The academic debate over whether we could get to an electricity system that relies entirely (99 percent) or mostly (80 percent) on renewables late in this century is largely irrelevant compared to the fact that over the next couple of decades we could see a rapid and substantial expansion of renewables (to say 30 percent of 40 percent), if the current economic forces are allowed to ply out and policies to advance the transformation of the electricity system are adopted.  Continue reading

EPA’s proposed carbon rules provide subsidies to uneconomic, aging, dangerous nuclear reactors

The fastest and cheapest way to reduce carbon emissions is more renewables and energy efficiency. This city in Japan shows what can be done....

The fastest and cheapest ways to reduce carbon emissions are more renewables and energy efficiency. This city in Japan shows points the path….

The Environmental Protection Agency’s long-awaited proposed rules to attain carbon emission reductions from existing power plants was released today.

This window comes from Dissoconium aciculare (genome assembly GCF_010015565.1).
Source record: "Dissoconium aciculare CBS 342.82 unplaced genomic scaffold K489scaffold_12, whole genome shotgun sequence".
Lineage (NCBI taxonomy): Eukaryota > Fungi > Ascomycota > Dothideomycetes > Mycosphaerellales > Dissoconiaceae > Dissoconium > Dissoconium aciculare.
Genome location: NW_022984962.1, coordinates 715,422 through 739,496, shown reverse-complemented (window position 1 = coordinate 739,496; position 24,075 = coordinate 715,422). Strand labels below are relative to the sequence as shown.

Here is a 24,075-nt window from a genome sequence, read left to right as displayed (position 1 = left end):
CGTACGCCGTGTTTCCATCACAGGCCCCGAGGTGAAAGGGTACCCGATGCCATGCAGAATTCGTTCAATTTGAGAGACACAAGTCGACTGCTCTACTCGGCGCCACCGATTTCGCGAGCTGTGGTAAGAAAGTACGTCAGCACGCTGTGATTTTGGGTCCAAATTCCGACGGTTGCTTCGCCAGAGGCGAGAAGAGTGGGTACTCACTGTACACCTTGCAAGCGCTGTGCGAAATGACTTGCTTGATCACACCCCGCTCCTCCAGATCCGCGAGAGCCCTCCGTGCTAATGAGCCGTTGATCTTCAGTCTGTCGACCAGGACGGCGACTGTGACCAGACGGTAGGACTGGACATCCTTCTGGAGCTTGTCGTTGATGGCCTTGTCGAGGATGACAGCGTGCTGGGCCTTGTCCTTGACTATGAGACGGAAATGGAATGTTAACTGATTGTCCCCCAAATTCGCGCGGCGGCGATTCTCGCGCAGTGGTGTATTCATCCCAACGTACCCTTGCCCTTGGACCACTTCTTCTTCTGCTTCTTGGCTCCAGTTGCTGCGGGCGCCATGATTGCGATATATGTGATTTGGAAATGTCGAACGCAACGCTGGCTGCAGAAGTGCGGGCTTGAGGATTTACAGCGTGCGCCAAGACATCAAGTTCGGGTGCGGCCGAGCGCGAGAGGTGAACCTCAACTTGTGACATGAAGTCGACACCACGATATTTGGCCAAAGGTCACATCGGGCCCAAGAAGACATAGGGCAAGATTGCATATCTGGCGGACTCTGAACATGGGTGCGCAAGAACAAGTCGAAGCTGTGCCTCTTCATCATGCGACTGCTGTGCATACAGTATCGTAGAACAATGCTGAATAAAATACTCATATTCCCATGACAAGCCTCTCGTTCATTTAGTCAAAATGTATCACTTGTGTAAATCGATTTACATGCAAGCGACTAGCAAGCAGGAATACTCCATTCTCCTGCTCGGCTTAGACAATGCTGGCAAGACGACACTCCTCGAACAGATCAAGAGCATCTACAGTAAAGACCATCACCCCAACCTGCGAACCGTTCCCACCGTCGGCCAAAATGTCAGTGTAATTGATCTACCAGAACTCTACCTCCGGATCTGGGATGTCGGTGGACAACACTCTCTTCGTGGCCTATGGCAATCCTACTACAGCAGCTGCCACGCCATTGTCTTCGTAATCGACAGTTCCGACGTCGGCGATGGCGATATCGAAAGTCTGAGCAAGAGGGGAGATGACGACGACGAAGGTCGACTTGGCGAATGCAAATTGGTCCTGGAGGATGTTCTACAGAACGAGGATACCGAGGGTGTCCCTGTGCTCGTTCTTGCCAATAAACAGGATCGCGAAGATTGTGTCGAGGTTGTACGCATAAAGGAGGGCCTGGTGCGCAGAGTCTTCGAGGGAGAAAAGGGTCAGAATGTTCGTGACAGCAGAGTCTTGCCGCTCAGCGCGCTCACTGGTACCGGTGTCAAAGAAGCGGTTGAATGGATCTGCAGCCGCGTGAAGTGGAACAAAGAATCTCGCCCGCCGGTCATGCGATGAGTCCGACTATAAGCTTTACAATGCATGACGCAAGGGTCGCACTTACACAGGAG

We’ve noticed some environmental groups already have sent out mass e-mails urging their members to support the proposal. Not so fast. Very few government rule proposals deserve unqualified support and this proposal is no exception.

Indeed, its 645-page text includes some–although oddly worded and wholly unnecessary–support for nuclear power. The support is not only unnecessary, it would be counterproductive to building a clean, carbon-free energy system.   Continue reading

New report says renewables make up most of planned new U.S. generating capacity–and the reality is even better.

snlcapacitymapIf there was any lingering doubt that the tide has swung away from nuclear power and fossil fuels, consider this: a new report from SNL Financial finds that renewables represent–by a large margin–most of the new electrical generating capacity currently planned to be built in the U.S.